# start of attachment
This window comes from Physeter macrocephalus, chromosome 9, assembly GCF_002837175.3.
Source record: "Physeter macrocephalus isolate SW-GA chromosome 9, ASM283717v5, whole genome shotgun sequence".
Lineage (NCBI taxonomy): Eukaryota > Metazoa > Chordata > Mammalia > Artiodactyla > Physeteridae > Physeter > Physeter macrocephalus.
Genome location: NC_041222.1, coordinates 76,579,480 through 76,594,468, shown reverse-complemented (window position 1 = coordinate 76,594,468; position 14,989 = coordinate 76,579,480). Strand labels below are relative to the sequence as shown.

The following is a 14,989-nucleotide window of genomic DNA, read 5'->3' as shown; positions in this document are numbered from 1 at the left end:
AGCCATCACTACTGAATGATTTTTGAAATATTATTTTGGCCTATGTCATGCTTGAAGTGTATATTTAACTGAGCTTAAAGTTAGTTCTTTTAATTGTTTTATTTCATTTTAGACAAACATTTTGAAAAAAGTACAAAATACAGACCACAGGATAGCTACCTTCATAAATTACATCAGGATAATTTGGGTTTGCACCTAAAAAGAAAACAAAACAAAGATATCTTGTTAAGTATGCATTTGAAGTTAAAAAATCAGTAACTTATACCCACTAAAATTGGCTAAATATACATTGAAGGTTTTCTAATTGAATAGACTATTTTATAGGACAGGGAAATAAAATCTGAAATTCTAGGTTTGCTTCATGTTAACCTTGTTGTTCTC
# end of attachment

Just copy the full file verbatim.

This window comes from Physeter macrocephalus, chromosome 9, assembly GCF_002837175.3.
Source record: "Physeter macrocephalus isolate SW-GA chromosome 9, ASM283717v5, whole genome shotgun sequence".
Lineage (NCBI taxonomy): Eukaryota > Metazoa > Chordata > Mammalia > Artiodactyla > Physeteridae > Physeter > Physeter macrocephalus.
Genome location: NC_041222.1, coordinates 76,579,480 through 76,594,468, shown reverse-complemented (window position 1 = coordinate 76,594,468; position 14,989 = coordinate 76,579,480). Strand labels below are relative to the sequence as shown.

The following is a 14,989-nucleotide window of genomic DNA, read 5'->3' as shown; positions in this document are numbered from 1 at the left end:
AGCCATCACTACTGAATGATTTTTGAAATATTATTTTGGCCTATGTCATGCTTGAAGTGTATATTTAACTGAGCTTAAAGTTAGTTCTTTTAATTGTTTTATTTCATTTTAGACAAACATTTTGAAAAAAGTACAAAATACAGACCACAGGATAGCTACCTTCATAAATTACATCAGGATAATTTGGGTTTGCACCTAAAAAGAAAACAAAACAAAGATATCTTGTTAAGTATGCATTTGAAGTTAAAAAATCAGTAACTTATACCCACTAAAATTGGCTAAATATACATTGAAGGTTTTCTAATTGAATAGACTATTTTATAGGACAGGGAAATAAAATCTGAAATTCTAGGTTTGCTTCATGTTAACCTTGTTGTTCTC